Champions League success raises hopes of Italian revival
Napoli's romp past Eintracht Frankfurt into the Champions League quarter-finals ensured Italy will have three clubs in the last eight for the first time since 2006.
Serie A, the dominant force in European football in the 1990s and early 2000s, has slipped behind the Premier League, Bundesliga and La Liga over the past 20 years, both on the pitch and off it.
But this season's successes, with AC Milan and Inter Milan also making the quarter-finals, have raised hopes in Italy that the gap is finally beginning to tighten.
Napoli are running away with the Serie A title this term, sitting 18 points clear at the top of the table as they bid for a first Scudetto since 1990.
They have also impressed in Europe, kicking off their Champions League campaign with a 4-1 hammering of last season's runners-up Liverpool before reaching the quarters for the first time.
Napoli appear to be best-placed of the Italian trio to end the country's wait for a first European Cup triumph since Jose Mourinho's Inter lifted the trophy in 2010.
Napoli will play AC Milan in the quarterfinals, while Inter meet Benfica. At least one Italian team is guaranteed to reach the semis.
Coach Luciano Spalletti has played down comments from Manchester City manager Pep Guardiola claiming Napoli are the best team in Europe.
Eintracht boss Oliver Glasner said they are on the same level as German heavyweights Bayern Munich.
"I can't make any comparisons with the Premier League but they are top class, like Bayern Munich," Glasner said after his side's 3-0 loss at the Stadio Maradona on Wednesday.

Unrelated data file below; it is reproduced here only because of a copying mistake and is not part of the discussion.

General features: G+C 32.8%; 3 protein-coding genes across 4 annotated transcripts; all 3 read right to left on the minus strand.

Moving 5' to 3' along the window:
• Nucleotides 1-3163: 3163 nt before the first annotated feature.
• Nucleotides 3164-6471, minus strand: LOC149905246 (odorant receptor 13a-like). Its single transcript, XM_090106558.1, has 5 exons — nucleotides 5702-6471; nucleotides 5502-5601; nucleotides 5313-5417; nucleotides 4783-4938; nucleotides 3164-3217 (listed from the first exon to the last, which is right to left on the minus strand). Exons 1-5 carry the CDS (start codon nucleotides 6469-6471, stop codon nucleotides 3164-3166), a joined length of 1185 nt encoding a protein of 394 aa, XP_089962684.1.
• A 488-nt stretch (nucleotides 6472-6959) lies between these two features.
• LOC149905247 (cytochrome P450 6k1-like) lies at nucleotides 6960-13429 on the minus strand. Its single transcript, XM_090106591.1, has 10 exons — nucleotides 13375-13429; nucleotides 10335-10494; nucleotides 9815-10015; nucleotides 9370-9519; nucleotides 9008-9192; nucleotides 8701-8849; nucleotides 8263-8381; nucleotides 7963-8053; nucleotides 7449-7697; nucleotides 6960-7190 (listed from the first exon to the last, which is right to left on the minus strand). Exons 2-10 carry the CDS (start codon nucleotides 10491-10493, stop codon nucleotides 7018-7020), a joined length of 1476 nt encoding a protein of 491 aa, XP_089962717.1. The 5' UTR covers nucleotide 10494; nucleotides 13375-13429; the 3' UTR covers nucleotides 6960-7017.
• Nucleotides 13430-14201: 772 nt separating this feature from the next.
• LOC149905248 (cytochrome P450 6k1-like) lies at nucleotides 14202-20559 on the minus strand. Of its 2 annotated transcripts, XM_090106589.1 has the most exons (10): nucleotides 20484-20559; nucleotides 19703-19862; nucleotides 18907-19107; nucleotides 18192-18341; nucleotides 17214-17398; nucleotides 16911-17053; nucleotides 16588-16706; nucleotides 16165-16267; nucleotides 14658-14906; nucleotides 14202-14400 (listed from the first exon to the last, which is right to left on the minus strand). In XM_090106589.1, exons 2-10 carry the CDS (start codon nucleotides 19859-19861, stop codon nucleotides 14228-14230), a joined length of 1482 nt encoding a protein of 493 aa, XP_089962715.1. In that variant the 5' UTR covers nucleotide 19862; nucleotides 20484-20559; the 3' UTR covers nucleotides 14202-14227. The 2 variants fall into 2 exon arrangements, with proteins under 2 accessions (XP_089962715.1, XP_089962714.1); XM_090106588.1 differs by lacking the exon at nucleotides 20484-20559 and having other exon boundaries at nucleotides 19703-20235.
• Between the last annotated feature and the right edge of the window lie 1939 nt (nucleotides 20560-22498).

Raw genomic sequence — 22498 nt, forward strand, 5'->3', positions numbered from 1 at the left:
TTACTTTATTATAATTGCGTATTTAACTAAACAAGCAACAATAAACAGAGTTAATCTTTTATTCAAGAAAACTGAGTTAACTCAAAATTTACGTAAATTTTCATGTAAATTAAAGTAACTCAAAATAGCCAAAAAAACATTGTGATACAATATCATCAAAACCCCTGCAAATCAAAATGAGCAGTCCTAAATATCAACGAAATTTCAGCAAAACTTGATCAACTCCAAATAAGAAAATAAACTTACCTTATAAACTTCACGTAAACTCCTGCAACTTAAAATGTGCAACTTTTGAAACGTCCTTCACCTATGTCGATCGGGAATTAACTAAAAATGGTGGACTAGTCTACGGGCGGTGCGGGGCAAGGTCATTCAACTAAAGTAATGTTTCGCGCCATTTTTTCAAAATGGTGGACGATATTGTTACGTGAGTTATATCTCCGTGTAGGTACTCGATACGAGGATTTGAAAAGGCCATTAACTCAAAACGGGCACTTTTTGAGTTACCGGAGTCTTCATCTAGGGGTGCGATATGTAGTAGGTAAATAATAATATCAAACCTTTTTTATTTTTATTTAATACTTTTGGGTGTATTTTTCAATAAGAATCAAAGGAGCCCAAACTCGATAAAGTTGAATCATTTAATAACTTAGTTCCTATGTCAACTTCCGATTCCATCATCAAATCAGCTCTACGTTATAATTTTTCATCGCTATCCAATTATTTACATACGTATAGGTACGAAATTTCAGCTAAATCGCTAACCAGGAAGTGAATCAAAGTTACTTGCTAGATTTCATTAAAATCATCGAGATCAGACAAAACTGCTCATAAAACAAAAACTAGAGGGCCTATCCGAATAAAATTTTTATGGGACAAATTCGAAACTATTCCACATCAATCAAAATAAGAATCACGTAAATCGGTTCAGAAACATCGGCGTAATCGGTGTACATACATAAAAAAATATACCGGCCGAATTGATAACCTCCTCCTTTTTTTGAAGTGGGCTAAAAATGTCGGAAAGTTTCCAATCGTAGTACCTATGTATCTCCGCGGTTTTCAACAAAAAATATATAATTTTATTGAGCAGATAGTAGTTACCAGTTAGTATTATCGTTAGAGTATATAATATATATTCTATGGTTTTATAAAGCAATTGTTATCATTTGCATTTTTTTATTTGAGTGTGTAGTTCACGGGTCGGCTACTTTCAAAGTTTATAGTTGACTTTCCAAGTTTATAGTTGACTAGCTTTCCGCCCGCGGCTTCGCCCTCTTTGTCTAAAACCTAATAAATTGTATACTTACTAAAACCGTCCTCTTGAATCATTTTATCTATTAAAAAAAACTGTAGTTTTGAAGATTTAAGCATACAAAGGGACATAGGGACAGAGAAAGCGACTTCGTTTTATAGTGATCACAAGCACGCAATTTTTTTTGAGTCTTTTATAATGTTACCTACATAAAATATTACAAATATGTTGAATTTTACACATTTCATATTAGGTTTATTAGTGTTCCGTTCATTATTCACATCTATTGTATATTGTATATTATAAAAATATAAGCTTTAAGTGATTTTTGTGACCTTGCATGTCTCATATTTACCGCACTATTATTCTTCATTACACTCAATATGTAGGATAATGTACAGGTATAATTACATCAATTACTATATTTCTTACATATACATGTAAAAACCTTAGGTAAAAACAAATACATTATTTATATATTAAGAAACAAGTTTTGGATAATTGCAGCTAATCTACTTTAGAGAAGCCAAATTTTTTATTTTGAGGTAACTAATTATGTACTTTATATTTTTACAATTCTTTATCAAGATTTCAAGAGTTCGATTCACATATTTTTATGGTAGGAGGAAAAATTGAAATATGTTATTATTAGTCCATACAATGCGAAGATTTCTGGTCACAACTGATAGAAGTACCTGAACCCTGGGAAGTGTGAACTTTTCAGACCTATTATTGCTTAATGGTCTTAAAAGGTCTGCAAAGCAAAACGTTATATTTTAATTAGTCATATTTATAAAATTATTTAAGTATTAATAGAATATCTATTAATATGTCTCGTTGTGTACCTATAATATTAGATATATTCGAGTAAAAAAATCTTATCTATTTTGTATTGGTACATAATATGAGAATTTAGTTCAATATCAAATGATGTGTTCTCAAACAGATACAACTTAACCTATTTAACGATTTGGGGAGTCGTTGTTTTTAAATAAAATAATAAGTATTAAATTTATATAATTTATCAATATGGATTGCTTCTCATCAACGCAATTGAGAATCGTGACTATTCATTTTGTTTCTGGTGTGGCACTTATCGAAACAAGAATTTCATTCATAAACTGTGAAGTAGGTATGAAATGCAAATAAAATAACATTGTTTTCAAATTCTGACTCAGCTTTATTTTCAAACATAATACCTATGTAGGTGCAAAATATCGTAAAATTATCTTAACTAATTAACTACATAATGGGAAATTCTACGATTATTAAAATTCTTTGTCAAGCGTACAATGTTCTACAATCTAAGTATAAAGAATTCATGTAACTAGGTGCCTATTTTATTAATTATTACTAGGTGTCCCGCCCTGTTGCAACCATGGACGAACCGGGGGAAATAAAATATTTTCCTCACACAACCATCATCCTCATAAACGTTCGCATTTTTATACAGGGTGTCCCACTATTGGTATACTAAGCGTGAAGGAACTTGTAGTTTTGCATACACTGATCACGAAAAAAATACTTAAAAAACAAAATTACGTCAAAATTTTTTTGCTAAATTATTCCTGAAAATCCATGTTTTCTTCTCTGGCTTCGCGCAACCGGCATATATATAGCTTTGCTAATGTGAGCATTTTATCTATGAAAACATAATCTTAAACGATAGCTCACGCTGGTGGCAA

Glory years to return?
Italian football has hit low after low since Inter's victory over Bayern Munich 13 years ago, with Juventus the only club to reach the Champions League final since -- losing to Barcelona in 2015 and Real Madrid in 2017.
The national team failed to qualify for the past two World Cups, although they did win Euro 2020 while playing an unusually expansive style of football.
Napoli are dominating with a team of youngsters committed to attack, similar to the way AC Milan ended their 11-year wait for a league crown last season.
But a return to the glory days still appears a way off.
There was at least one Serie A club in 11 of the 20 Champions League/European Cup finals from 1991-2010, with the trophy heading to Italy five times in that spell.
Italy boasted three quarter-finalists in 2003, 2005 and 2006. In 2003, AC Milan beat Juventus in the final at Old Trafford.
Sustained success may be hard to come by. Italian teams are increasingly relying on bringing through young talent, like the majority of clubs in France and Germany.
None of this season's Italian quarter-finalists are in the top 20 of Deloitte's list of richest clubs. Napoli sit outside the top 30.
Juventus, hit by a 15-point deduction in the Italian top flight after financial problems, are the only Serie A team in the top 20.
Premier League clubs make up six of the top 10 and 11 of the top 20, but only Manchester City and Chelsea reached the quarter-finals.
The financial deficit has helped facilitate breakthroughs by youngsters including Napoli duo Victor Osimhen and Khvicha Kvaratskhelia and AC Milan winger Rafael Leao.
Osimhen has already spoken of his desire to play in the Premier League and Italian clubs will likely struggle to keep their biggest stars in the transfer market.
Some of the biggest teams have crashed out early in the Champions League, partly because of the draw. Barcelona went out in the group stage, before Paris Saint-Germain lost to Bayern Munich and Liverpool to reigning Champions Real Madrid in the round of 16.
Italy can rejoice at having the largest representation left in Europe's most prestigious tournament, before worrying about how to repeat the feat in 12 months' time.
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